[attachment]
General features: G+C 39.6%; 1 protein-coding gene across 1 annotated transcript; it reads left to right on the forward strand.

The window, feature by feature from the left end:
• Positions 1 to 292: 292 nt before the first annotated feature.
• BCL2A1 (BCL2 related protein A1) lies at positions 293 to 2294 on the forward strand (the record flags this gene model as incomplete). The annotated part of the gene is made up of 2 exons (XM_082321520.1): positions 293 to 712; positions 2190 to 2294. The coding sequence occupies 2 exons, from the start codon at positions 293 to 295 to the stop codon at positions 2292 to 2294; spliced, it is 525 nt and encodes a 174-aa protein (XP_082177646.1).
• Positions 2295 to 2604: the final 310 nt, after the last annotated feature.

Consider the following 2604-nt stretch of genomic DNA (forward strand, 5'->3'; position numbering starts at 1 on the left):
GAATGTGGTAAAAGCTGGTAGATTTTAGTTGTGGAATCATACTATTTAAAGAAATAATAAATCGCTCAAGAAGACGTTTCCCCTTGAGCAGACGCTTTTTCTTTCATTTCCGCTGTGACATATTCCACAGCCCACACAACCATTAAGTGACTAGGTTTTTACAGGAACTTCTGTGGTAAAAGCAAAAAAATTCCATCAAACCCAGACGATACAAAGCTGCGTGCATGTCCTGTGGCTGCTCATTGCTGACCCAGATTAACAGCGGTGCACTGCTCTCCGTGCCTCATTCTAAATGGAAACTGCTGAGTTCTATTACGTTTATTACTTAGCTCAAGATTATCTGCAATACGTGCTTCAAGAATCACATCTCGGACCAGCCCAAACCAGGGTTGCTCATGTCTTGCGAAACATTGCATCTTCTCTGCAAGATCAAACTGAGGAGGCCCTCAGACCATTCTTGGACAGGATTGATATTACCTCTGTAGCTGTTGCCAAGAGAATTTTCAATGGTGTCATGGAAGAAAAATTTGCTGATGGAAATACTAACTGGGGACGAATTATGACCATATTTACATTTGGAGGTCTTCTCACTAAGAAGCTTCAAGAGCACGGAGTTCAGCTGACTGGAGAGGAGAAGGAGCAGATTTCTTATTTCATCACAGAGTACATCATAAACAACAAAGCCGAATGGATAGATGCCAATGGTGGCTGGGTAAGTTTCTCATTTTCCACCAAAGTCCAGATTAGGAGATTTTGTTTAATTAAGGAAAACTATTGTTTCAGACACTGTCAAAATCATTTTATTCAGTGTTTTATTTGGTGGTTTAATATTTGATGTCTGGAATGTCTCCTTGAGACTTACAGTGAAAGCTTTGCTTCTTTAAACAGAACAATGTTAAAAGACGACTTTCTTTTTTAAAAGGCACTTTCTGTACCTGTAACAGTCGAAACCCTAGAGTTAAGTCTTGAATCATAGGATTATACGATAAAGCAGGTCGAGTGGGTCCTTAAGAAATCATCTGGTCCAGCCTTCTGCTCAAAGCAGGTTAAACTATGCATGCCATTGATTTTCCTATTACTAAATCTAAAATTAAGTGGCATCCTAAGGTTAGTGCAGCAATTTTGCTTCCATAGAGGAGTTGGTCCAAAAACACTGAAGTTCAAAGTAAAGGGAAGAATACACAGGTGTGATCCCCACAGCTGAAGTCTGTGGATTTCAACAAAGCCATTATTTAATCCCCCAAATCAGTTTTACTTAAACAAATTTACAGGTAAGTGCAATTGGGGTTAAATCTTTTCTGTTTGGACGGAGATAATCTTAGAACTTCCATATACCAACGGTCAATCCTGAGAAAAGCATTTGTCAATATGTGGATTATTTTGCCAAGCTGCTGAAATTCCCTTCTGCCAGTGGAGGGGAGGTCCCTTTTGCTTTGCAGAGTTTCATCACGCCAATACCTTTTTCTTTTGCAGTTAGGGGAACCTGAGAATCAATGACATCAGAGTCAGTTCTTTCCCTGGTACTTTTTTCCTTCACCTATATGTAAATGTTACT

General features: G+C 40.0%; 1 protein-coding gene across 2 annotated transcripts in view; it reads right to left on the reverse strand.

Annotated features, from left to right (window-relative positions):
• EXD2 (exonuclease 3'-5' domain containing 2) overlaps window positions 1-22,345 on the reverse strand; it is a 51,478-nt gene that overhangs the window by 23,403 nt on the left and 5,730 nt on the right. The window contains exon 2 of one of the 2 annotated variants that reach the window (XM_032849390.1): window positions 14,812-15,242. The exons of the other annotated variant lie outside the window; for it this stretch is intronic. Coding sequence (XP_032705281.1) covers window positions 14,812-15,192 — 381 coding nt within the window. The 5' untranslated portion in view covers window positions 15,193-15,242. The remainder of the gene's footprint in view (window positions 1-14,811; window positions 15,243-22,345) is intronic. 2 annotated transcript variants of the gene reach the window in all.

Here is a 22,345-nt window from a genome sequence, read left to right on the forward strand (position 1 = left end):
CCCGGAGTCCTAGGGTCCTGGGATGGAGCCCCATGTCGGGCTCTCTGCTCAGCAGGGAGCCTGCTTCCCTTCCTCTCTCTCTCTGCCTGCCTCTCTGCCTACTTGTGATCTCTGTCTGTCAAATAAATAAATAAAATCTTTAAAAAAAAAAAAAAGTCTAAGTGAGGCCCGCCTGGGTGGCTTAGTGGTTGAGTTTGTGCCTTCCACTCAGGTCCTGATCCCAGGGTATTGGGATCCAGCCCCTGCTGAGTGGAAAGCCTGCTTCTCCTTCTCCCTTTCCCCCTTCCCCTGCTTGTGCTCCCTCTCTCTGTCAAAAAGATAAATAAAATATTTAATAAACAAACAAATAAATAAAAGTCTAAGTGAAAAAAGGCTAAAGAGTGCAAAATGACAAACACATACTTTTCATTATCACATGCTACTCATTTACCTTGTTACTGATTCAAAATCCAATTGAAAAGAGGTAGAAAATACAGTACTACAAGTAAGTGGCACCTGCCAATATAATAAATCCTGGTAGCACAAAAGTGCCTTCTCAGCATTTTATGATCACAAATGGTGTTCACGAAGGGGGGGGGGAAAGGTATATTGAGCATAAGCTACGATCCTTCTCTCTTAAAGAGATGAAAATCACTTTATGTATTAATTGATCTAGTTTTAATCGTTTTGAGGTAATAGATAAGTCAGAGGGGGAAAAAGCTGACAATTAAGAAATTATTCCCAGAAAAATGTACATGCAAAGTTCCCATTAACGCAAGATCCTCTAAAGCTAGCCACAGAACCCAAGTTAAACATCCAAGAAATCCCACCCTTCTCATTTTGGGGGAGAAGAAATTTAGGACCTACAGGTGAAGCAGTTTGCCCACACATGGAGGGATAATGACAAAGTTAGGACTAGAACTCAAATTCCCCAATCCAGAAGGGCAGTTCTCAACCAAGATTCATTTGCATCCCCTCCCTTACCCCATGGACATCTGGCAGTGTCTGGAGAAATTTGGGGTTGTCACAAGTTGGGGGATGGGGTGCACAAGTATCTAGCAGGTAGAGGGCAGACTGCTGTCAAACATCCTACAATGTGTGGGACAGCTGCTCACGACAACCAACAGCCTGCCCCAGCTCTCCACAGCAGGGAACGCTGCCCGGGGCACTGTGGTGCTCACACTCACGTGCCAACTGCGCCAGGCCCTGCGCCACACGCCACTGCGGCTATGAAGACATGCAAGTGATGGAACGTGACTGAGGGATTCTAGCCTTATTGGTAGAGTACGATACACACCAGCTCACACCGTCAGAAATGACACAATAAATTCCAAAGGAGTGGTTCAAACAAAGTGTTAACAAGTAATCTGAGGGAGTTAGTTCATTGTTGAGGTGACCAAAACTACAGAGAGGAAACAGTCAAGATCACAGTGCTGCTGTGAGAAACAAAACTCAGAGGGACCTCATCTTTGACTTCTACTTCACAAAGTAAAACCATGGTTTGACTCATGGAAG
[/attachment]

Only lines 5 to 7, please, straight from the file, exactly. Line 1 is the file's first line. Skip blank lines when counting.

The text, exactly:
• Positions 2295 to 2604: the final 310 nt, after the last annotated feature.

Consider the following 2604-nt stretch of genomic DNA (forward strand, 5'->3'; position numbering starts at 1 on the left):
GAATGTGGTAAAAGCTGGTAGATTTTAGTTGTGGAATCATACTATTTAAAGAAATAATAAATCGCTCAAGAAGACGTTTCCCCTTGAGCAGACGCTTTTTCTTTCATTTCCGCTGTGACATATTCCACAGCCCACACAACCATTAAGTGACTAGGTTTTTACAGGAACTTCTGTGGTAAAAGCAAAAAAATTCCATCAAACCCAGACGATACAAAGCTGCGTGCATGTCCTGTGGCTGCTCATTGCTGACCCAGATTAACAGCGGTGCACTGCTCTCCGTGCCTCATTCTAAATGGAAACTGCTGAGTTCTATTACGTTTATTACTTAGCTCAAGATTATCTGCAATACGTGCTTCAAGAATCACATCTCGGACCAGCCCAAACCAGGGTTGCTCATGTCTTGCGAAACATTGCATCTTCTCTGCAAGATCAAACTGAGGAGGCCCTCAGACCATTCTTGGACAGGATTGATATTACCTCTGTAGCTGTTGCCAAGAGAATTTTCAATGGTGTCATGGAAGAAAAATTTGCTGATGGAAATACTAACTGGGGACGAATTATGACCATATTTACATTTGGAGGTCTTCTCACTAAGAAGCTTCAAGAGCACGGAGTTCAGCTGACTGGAGAGGAGAAGGAGCAGATTTCTTATTTCATCACAGAGTACATCATAAACAACAAAGCCGAATGGATAGATGCCAATGGTGGCTGGGTAAGTTTCTCATTTTCCACCAAAGTCCAGATTAGGAGATTTTGTTTAATTAAGGAAAACTATTGTTTCAGACACTGTCAAAATCATTTTATTCAGTGTTTTATTTGGTGGTTTAATATTTGATGTCTGGAATGTCTCCTTGAGACTTACAGTGAAAGCTTTGCTTCTTTAAACAGAACAATGTTAAAAGACGACTTTCTTTTTTAAAAGGCACTTTCTGTACCTGTAACAGTCGAAACCCTAGAGTTAAGTCTTGAATCATAGGATTATACGATAAAGCAGGTCGAGTGGGTCCTTAAGAAATCATCTGGTCCAGCCTTCTGCTCAAAGCAGGTTAAACTATGCATGCCATTGATTTTCCTATTACTAAATCTAAAATTAAGTGGCATCCTAAGGTTAGTGCAGCAATTTTGCTTCCATAGAGGAGTTGGTCCAAAAACACTGAAGTTCAAAGTAAAGGGAAGAATACACAGGTGTGATCCCCACAGCTGAAGTCTGTGGATTTCAACAAAGCCATTATTTAATCCCCCAAATCAGTTTTACTTAAACAAATTTACAGGTAAGTGCAATTGGGGTTAAATCTTTTCTGTTTGGACGGAGATAATCTTAGAACTTCCATATACCAACGGTCAATCCTGAGAAAAGCATTTGTCAATATGTGGATTATTTTGCCAAGCTGCTGAAATTCCCTTCTGCCAGTGGAGGGGAGGTCCCTTTTGCTTTGCAGAGTTTCATCACGCCAATACCTTTTTCTTTTGCAGTTAGGGGAACCTGAGAATCAATGACATCAGAGTCAGTTCTTTCCCTGGTACTTTTTTCCTTCACCTATATGTAAATGTTACT